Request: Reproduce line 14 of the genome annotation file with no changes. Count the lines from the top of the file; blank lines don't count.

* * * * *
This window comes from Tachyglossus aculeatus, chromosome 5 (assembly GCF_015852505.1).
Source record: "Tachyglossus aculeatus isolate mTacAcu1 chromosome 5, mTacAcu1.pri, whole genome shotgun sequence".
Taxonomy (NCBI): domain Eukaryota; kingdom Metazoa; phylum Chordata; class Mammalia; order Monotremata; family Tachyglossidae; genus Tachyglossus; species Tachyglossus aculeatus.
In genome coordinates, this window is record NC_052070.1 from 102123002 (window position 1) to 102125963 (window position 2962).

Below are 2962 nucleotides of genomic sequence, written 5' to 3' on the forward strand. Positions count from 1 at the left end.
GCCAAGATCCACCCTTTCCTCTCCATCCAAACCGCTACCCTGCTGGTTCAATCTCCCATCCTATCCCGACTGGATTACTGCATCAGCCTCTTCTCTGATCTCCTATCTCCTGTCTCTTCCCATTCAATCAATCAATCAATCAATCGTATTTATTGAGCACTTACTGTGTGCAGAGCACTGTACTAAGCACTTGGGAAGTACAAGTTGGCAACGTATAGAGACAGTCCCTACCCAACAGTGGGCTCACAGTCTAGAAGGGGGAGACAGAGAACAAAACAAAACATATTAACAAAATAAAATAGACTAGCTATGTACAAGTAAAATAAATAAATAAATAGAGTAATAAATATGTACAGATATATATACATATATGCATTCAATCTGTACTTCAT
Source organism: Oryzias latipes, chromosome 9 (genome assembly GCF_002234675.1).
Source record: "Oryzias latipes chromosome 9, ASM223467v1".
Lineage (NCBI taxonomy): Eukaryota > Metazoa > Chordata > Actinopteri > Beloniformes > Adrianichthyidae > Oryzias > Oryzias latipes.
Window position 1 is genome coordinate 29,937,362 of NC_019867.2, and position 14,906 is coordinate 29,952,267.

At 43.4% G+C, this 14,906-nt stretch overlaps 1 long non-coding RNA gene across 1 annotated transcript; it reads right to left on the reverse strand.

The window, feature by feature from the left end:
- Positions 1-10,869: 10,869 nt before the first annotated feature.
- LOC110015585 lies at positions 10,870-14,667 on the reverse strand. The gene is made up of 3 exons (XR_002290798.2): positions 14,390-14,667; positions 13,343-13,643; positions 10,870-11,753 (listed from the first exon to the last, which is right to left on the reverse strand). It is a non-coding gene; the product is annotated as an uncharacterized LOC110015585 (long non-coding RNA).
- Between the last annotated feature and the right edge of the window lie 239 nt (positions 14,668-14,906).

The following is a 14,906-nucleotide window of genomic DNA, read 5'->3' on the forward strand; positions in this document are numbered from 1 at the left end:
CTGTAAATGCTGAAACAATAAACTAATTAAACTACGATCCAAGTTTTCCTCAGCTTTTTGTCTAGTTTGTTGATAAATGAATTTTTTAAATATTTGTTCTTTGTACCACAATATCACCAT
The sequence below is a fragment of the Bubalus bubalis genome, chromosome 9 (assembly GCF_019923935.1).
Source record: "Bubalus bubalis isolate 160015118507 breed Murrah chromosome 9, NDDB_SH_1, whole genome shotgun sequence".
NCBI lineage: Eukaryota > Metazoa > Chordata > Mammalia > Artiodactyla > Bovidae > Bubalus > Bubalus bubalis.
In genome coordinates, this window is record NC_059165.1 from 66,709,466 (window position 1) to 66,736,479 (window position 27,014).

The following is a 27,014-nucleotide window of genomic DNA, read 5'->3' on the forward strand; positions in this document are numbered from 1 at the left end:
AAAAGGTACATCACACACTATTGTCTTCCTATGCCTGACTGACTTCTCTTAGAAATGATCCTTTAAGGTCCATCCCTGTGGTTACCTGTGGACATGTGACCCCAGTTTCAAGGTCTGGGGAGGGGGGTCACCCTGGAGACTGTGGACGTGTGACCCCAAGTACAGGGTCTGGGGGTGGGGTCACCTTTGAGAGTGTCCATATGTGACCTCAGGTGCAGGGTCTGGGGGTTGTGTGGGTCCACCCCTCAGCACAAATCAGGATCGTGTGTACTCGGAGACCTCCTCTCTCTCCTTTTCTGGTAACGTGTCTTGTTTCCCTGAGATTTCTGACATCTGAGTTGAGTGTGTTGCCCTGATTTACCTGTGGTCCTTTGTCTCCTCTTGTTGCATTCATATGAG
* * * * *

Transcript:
- LOC110015585 lies at positions 10,870-14,667 on the reverse strand. The gene is made up of 3 exons (XR_002290798.2): positions 14,390-14,667; positions 13,343-13,643; positions 10,870-11,753 (listed from the first exon to the last, which is right to left on the reverse strand). It is a non-coding gene; the product is annotated as an uncharacterized LOC110015585 (long non-coding RNA).